This project was first created sometime in mid 2014. I think. A two part series on the overview and then the implementation with code snippets. Coderzhub, is a website dedicated to bringing coders of all skills together to code and to further the progress of a project.
The entire code of the project, Coderzhub can be found at https://github.com/antonioperez/codershub.
A user, with a valid email address, is able to import multiple projects from a GitHub repository upon registration. A project page is created that displays the project’s description, owner, and initial settings. The initial settings on the project can help other users find the project, for example, by setting of ‘buggy’ the owner can notify the sites users that the project has full of bugs and so called bug hunters may (hopefully) see the project as a challenge.
Other options are available for others who may want to partake in a project on a different stage of development. ‘Initial’ is an option where the project may have little code and with a lot of room to discuss design across the board. A status of ‘Complete’ tells users the project is in a refinement stage where algorithms can be optimized or improved. A status of ‘Help’ can be an urgent call from the project owner to recruit more developers. Upon creating a project instance, a private forum that can only be accessed by subscribers of that particular project or assigned owners of that project can view that particular forum.
In a private forum, users with permission can create topics for discussion with a What You See Is What You Get (WYSIWYG) editor. This allows for users to easily post beautiful descriptions that are rendered as pure HTML. Within a topic, a tree style comment section is what allows the users to communicate. The people who comment on a topic first create a thread and any replies are added and displayed underneath that parent comment. This allows a constant stream of comments discussing one particular issue that the parent comment addressed. This is different from the Facebook style of comments where comments are only displayed linearly and sorted by time, and discussion is hard to follow. Topics can be voted on to increase their popularity. The more popular they are, the higher they will appear to the user.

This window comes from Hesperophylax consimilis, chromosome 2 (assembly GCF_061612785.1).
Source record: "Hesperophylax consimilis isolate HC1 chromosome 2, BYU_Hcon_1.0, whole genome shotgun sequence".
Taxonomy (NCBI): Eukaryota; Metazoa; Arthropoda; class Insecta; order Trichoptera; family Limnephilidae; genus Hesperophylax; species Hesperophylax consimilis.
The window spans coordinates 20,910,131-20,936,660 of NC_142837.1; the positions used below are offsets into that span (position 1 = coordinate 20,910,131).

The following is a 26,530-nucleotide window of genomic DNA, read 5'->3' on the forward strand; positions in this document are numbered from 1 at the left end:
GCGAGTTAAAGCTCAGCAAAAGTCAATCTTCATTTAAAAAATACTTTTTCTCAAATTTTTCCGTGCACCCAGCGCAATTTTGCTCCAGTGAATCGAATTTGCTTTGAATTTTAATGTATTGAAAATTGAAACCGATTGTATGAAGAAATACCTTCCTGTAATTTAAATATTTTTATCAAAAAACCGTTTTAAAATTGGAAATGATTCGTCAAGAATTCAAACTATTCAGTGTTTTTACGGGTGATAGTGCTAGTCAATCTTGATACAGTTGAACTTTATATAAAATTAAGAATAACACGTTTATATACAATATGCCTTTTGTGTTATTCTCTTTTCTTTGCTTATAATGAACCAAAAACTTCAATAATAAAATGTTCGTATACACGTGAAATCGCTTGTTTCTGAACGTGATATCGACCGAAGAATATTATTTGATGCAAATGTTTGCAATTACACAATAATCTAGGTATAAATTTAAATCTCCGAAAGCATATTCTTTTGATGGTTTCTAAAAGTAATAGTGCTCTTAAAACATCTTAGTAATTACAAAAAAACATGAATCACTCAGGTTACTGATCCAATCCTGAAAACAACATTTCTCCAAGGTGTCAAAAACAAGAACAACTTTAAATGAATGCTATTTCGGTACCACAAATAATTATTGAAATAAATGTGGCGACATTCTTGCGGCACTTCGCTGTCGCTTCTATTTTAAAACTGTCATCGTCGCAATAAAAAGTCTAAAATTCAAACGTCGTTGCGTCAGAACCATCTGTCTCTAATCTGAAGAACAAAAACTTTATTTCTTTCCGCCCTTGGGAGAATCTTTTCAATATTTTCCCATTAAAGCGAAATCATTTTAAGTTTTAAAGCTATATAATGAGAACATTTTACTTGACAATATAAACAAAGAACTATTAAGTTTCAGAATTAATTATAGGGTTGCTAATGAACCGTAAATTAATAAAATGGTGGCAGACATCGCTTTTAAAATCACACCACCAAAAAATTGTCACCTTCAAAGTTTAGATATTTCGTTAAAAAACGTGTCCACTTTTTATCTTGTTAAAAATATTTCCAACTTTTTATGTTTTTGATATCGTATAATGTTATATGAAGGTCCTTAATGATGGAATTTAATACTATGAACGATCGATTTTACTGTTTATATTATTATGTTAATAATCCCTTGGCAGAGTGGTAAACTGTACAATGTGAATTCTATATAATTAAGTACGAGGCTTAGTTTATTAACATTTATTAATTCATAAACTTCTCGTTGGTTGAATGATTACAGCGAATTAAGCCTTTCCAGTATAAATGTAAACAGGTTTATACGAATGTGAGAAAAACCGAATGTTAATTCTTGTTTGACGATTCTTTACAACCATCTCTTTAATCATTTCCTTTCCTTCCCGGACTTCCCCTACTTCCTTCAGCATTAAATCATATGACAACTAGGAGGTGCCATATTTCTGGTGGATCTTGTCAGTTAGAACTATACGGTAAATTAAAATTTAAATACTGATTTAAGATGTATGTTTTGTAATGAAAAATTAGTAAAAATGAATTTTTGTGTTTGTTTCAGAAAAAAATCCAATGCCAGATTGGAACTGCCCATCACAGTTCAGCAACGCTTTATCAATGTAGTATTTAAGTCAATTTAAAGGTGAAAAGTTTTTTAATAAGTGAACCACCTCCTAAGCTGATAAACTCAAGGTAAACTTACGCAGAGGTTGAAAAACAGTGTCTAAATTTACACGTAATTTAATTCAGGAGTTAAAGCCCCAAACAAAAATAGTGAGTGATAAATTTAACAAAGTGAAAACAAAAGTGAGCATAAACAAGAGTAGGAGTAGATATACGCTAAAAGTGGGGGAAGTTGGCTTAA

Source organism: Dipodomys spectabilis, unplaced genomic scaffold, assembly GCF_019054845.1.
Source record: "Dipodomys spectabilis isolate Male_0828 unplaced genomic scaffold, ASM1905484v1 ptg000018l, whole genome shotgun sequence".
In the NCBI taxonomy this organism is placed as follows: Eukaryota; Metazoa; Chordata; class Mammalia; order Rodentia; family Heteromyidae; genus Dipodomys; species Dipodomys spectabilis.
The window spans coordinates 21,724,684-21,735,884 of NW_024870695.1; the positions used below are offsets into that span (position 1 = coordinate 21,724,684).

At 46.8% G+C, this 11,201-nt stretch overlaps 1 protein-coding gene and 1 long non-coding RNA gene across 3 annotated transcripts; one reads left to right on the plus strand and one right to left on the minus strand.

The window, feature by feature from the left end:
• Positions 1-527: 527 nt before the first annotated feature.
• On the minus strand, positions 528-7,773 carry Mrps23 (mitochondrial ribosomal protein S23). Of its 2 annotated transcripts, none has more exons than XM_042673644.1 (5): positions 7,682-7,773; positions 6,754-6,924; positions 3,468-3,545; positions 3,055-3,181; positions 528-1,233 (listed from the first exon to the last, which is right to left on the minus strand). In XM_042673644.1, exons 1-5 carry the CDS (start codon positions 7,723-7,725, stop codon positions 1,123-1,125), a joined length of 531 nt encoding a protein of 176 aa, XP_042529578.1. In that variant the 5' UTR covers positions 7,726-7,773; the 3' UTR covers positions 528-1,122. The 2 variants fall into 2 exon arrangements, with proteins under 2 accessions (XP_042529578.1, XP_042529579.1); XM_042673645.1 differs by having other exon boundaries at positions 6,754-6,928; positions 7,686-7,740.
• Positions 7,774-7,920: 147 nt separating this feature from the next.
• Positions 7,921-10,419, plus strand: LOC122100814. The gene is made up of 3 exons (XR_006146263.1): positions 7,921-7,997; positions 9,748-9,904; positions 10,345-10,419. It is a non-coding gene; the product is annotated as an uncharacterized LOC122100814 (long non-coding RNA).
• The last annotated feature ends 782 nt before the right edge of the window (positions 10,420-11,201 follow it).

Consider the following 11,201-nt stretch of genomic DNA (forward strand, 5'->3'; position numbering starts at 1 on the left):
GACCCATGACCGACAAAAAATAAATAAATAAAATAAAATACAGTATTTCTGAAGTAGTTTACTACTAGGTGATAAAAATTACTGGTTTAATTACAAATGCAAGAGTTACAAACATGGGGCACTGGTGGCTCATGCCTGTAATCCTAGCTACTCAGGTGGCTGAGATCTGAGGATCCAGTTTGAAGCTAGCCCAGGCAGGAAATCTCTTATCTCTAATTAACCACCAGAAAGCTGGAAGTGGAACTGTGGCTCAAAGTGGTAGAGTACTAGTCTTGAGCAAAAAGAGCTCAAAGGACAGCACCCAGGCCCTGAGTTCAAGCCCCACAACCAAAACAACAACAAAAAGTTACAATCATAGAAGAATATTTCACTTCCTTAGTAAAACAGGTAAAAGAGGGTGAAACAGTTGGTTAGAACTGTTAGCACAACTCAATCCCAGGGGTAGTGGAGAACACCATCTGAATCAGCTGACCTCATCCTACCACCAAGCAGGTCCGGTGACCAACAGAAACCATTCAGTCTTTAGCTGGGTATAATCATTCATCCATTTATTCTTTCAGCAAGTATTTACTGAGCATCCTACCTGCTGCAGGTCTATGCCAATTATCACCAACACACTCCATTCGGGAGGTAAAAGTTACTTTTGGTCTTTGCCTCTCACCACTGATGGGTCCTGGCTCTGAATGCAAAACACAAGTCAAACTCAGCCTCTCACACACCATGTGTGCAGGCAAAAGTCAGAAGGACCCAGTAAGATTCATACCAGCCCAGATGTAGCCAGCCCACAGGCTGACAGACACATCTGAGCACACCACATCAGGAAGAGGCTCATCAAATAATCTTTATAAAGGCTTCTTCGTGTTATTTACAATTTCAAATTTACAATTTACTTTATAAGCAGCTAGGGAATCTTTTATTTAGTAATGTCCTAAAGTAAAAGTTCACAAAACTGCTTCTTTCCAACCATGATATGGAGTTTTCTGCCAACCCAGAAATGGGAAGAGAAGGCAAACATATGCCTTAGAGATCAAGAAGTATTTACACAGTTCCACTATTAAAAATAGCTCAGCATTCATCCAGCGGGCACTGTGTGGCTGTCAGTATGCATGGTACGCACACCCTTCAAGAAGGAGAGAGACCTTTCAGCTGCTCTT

Private forums are not the only way for users to interact with each other; a messaging system is in place that allows users to privately send messages to any registered user. This messaging system also allows for a WYSIWYG editor to be used when composing a new message or reply. An inbox, sent messages, trashed messages are also options to the users. Profiles are the doorway to many of the projects and users. In a user profile, a list of repos, or projects that they own is displayed by time of creation. The user’s email, GitHub link, and personal information they want to display are viewable in the profile. An activity stream enables other users to see what that particular has been up to is also viewable. For instance, the last time that user commented or imported a project.
Forums are not exclusively private, but also has a section open to all users. Anyone can create a new forum, such as ‘Python’, where users will expect different specialized topics on that forum. Public forums can allow users to question or answer problems based on specific programming languages or perhaps in more general place like design. The users create the forums and essentially their own community.
Topics, Forums, Users, Projects have to be able to easily searched to make the users feel connected, so the search functions are split into different sections rather than having everything displayed by a single query. For example, a user can search by project status, project name, by language of project or topic, and by username.
Coderzhub is created in Python 2.7 with the Django 1.6.1 framework with a Mysql 5.6 database storing the data. The central component of MVC, the model, notifies its associated views and controllers when there has been a change in a state, and the model directly manages the data, logic and rules of the application. A view requests information from the model that it uses to generate an output representation to the user. A controller can send commands to the model to update the model’s state. It can also send commands to its associated view to change the view’s presentation of the model.
In Django, the project directory structure represents the MVC pattern clearly. A Django project consists of apps that split and organize the files. The projects folder and the users folder have the main code that handles the user generated data and business logic. There is a main templates folder that holds view files, which are HTML files that are used across the site. This allows the developer to avoid unnecessary repetition of code if one can just include or import that HTML code. Within an application folder, a developer can define the view files in a template folder, the models.py can be used to define the database tables and relations, and the views.py is where the main business code to handle database calls or business logic.
The database has many relations that allow the site to function properly. There are many one-to-one relations between the projects table and it’s children connected to the main user table. The Django framework creates a basic user table with permissions as default, so to expand it for the use case of allowing GitHub projects to be imported. A table with a one-to-one relation had to be linked. Through these links, it is easy to access other instances instead of having to make multiple queries. The following is a total Enhanced entity–relationship (EER) model of the database.